• Comply with Government Regulations: Though current set of regulations are not clearly defined, it is clear that ESG issues are moving from a mainly voluntary disclosure-oriented dimension to a regulatory one with significant implications for how ESG information is collected, verified, and acted upon within an organization. Across the world, various governments are pushing companies to enhance and standardize ESG related disclosures. Currently majority of the regulations are limited to publicly traded companies, but these regulations will soon expand to private organizations. Take control of ESG now.

  • Tax Credits and Incentives: S. tax law includes numerous tax incentives, including deductions and credits that are meant to steer businesses toward engaging in more environmentally or socially beneficial behaviour, including several provisions that were included in the newly enacted Inflation Reduction Act of 2022 (IRA).

  • IRA Provisions that support “E” of ESG include the following incentives – Energy-efficient commercial building property deduction, Soil and water conservation and endangered species recovery expenditures, renewable electricity production credit, plug-in electric vehicle credit, alternative fuel vehicle refuelling property credit, enhanced oil recovery credit, energy conservation subsidies

  • IRA Provisions that support “S” of ESG include the following incentives – Opportunity zone credit, work opportunity credit, employee retention credit (during the COVID-19 pandemic), charitable contribution deduction, payroll taxes including Medicare and Social Security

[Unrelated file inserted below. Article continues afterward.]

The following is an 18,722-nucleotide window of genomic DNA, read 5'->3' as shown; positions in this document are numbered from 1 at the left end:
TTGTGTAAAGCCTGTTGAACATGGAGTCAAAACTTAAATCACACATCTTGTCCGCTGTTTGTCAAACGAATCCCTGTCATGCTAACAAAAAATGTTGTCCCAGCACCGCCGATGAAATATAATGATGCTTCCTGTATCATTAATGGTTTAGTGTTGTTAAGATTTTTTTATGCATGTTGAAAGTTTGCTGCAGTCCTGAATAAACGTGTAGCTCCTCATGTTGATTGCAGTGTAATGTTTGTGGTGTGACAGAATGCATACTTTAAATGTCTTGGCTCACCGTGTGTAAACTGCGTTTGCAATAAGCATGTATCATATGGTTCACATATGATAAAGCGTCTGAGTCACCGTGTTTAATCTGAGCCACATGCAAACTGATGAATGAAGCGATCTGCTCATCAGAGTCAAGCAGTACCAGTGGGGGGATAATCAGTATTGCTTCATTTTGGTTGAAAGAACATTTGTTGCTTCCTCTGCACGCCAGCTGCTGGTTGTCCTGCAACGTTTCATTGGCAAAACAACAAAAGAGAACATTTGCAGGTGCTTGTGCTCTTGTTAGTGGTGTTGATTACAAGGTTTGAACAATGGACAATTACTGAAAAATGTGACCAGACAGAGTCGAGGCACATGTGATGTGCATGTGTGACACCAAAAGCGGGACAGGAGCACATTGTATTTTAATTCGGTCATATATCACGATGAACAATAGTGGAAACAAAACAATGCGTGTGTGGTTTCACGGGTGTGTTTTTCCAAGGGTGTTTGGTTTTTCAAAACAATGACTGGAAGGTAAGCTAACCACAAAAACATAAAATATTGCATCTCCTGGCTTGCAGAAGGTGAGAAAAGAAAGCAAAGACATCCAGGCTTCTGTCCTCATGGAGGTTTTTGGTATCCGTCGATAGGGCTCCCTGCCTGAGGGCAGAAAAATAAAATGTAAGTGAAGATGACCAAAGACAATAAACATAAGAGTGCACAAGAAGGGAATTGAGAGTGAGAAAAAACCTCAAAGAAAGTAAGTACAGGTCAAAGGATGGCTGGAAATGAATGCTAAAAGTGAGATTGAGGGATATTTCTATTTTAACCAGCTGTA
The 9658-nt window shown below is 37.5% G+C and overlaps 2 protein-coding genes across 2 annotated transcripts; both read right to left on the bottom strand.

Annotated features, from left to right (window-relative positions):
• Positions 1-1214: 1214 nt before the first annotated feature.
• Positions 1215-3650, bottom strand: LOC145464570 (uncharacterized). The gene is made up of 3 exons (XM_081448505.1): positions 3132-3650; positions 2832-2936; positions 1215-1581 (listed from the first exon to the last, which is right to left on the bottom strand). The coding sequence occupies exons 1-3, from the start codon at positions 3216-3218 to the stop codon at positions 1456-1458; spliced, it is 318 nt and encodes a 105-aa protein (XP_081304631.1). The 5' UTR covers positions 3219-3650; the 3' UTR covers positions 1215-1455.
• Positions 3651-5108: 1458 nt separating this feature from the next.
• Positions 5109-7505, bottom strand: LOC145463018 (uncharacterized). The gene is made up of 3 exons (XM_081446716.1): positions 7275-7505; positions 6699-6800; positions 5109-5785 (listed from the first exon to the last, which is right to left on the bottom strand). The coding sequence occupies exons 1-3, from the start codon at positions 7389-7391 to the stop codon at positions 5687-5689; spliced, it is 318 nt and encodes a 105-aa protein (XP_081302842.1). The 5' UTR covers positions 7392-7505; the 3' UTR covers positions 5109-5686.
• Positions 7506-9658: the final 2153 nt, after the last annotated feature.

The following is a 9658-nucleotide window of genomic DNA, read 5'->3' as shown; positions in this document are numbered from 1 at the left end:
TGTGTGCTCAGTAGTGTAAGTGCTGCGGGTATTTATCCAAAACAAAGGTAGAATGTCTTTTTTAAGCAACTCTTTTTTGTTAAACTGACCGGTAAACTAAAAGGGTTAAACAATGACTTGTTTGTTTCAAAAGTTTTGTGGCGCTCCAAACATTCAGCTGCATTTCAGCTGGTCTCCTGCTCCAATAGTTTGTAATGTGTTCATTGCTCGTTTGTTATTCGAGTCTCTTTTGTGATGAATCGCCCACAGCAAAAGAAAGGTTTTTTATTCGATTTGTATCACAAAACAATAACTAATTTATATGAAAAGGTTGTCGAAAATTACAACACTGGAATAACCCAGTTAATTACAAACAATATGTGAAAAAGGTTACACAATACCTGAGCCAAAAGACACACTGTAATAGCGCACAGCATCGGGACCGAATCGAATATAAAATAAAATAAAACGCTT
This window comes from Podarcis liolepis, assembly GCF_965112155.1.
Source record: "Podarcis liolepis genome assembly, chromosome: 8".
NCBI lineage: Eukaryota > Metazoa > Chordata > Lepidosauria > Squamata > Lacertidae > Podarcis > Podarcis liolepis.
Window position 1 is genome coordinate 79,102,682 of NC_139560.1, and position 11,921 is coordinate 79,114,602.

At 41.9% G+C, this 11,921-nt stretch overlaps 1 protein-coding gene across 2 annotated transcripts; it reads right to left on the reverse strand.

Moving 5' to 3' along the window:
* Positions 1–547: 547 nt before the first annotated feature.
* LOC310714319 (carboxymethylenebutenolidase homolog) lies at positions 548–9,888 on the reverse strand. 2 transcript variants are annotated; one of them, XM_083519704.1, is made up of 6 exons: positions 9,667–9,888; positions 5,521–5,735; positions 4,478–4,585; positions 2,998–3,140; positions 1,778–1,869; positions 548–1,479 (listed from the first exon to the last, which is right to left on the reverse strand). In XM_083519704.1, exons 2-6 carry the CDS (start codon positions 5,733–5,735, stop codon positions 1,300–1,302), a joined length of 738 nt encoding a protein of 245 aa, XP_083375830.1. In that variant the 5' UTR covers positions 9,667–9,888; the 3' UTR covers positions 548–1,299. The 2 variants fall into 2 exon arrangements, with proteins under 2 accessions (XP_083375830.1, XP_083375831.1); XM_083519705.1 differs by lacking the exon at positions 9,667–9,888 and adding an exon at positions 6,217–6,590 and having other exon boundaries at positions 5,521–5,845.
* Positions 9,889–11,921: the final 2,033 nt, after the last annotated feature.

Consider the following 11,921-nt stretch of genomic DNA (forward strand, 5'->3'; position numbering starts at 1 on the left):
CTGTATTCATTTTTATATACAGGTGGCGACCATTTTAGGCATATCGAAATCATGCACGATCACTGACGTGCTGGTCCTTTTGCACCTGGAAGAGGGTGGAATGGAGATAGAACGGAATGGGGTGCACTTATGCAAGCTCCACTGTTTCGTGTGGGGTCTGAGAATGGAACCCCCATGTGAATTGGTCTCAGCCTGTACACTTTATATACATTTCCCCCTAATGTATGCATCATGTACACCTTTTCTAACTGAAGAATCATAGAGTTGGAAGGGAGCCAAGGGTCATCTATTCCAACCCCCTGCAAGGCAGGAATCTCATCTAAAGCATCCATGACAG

As a society, we have a responsibility to ensure that our investments have a positive impact on the world. In conclusion, investors are increasingly considering more than just financial metrics when evaluating companies. This change is happening because people all over the world are becoming more aware of issues like climate change, social justice, and corporate governance. Investors now understand that a company’s performance in these areas is closely linked to its long-term success. As responsible investors, they want to make a positive impact on the world and contribute to a more sustainable and equitable future. By prioritizing companies that are socially responsible, environmentally sustainable, and well-governed, they can create positive change and help shape a better world for themselves and future generations. Making investment decisions that align with their personal values not only makes financial sense, but is also emotionally fulfilling, knowing that they are contributing to a better world.